Japanese Prime Minister Naoto Kan faces plenty of grilling from the opposition camp but his toughest critic might be the one he calls “the opposition party within his own household” — his wife.
Global News Journal
Five years ago, Japanese voters seeking change from stale politics and a stagnant economy backed maverick leader Junichiro Koizumi’s calls for reform, handing his Liberal Democratic Party (LDP) a huge win in an election for parliament’s powerful lower house.
With voter popularity for Japanese Prime Minister Yukio Hatoyama sinking to new lows, there was little sympathy even when a lawmaker from his Democratic Party fell flat on her face in parliament last week. Internet chatrooms and blogs have accused Yukiko Miyake of faking her fall, which the Democrats blamed on a shove by a stocky opposition party lawmaker. Footage of the scene in slow motion has flooded YouTube. One comment: “Miyake needs acting lessons”.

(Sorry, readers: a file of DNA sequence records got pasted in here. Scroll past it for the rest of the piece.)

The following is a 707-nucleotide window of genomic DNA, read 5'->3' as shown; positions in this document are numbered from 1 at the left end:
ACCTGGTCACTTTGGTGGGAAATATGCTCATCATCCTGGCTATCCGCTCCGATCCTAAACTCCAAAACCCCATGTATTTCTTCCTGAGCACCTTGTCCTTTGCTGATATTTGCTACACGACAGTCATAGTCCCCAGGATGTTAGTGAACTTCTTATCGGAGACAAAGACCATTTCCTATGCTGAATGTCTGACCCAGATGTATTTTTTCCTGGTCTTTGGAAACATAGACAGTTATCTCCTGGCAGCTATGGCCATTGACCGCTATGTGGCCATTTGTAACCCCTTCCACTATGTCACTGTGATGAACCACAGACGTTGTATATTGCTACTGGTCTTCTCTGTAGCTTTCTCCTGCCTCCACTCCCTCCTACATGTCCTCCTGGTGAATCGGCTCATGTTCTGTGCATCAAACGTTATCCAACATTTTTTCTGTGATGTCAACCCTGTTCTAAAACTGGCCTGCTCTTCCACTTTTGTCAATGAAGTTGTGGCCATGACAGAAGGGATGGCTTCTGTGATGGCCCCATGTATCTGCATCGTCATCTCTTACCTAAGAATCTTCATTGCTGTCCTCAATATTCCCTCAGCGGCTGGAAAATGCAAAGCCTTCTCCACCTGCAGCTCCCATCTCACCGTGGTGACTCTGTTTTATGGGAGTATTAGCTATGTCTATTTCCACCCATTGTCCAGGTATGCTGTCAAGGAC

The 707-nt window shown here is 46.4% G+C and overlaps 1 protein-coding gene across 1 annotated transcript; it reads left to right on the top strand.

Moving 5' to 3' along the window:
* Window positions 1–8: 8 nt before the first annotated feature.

“Political deflation” – that’s how one quipster described the woes besetting Japan’s political sphere as support for both the new ruling party and its main conservative rival slips on concerns that neither side is capable of steering an economy plagued by falling prices, decades of lacklustre growth and a fast-ageing, shrinking population.
from Raw Japan:
Observers of Japanese politics who have long thought the country was ripe for a real two-party system are watching Sunday's election with a dual sense of incredulity -- surprise that it has taken so long to oust the long-ruling Liberal Democratic Party (LDP), and surprise that it finally looks like happening.